World's fastest ROV? - Project ROST

The team in Sperre ROV Technology did not hesitate for a second when they were asked if they wanted join a project to develop a super-fast ROV for the seismic company, Petroleum Geo-Services
The seismic company, Petroleum Geo-Services ASA (PGS), wanted a safer and more effective way to remove unwanted fouling from the outside of the GeoStreamers. As unwanted growth degrades the signals picked by the sensitive sensors inside the Geostreamer, effective cleaning is critical to ensure operational performance. They contacted Sperre, asking if they were interested in developing a super-fast ROV that could streamline the cleaning operation: Project ROST ("Remotely Operated Streamer Tool") was launched.

Today's cleaning method uses a so-called Streamer Cleaning Unit (SCU) that is manually attached and released at the start of the GeoStreamer. The waterflow drives the SCU backwards along the streamer in lengths up to 8km.

Traditionally, all cleaning has been carried out from a workboat, including the assembly of the SCU onto the streamer. For HSE purposes, PGS wanted to minimize the use of workboats. The solution fell on an operation consisting of an ROV and a LARS system.
- What was special about this project was that this operation required the ROV to be put into the sea at speeds up to 5 knots. This is very unusual, says Thor Olav Sperre. He then explains that it required innovating thinking in terms of design on both the ROV and the LARS system to deliver on the request, where the latter is developed by Lidan Marine AB in Sweden in cooperation with Sperre.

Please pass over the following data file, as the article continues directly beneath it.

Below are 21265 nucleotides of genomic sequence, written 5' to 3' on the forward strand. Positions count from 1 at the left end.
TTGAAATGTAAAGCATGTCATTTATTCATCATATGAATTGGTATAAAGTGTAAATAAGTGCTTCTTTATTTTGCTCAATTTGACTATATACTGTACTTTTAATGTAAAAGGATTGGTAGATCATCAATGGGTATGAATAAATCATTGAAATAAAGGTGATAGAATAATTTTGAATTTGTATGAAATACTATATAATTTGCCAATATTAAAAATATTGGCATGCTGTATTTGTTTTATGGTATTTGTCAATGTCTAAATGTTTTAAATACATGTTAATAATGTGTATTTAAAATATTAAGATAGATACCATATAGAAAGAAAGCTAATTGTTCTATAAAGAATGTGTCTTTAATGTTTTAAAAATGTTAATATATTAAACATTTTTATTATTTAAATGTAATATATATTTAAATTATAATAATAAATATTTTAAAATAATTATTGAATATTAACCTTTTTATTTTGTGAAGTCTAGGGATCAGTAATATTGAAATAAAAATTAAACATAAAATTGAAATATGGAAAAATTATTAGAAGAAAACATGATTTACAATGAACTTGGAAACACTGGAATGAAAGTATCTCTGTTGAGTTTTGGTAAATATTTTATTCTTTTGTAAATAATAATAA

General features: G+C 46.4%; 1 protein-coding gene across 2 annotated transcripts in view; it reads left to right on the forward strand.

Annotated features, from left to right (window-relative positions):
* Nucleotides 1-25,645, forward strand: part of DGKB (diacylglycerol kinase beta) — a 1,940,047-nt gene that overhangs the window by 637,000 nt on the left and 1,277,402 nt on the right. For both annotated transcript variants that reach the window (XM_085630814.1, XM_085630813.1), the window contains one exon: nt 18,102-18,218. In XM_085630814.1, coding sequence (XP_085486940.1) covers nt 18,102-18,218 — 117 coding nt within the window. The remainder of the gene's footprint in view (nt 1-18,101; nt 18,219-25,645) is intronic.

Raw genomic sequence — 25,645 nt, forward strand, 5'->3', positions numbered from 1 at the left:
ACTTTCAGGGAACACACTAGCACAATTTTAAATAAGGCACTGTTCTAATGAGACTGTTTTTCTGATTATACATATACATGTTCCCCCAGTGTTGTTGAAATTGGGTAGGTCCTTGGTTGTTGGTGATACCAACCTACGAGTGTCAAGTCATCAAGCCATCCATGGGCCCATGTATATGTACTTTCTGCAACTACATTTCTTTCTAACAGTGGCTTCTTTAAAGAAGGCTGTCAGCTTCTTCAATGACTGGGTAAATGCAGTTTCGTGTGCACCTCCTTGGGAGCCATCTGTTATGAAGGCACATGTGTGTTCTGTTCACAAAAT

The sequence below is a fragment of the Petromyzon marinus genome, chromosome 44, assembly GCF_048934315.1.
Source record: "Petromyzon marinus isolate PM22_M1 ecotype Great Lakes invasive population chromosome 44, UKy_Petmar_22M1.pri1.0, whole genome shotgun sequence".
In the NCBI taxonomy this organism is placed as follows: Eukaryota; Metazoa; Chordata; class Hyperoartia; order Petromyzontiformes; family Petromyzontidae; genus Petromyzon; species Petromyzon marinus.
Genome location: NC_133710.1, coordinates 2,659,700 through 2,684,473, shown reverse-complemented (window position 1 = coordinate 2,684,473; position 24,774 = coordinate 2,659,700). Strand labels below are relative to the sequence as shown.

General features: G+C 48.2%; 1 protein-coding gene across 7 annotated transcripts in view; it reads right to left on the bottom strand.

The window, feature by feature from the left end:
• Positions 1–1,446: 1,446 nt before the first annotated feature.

- During the spring 2013 we completed a prototype and tested the concept. After the tests, we found many answers as to how the final design had to be in order to achieve the desired speed, he says.

At the end of 2014, the final design began to take shape and new tests were carried out in Heddalsvannet, Notodden. All development in design (mechanical / electronics / programming) and assembly has taken place at Sperre's premises in Notodden. By 2017, PGS has conducted several tests at high speed to test the system to its fullest. The highest recorded speed was over nine knots! CFD analyzes have been used on hull and buoyancy components on the ROV.

- We have done CFD analyzes on the hull and buoyancy components in the ROV, and we have focused a lot on hydrodynamics to achieve this speed, concludes Thor Olav Sperre.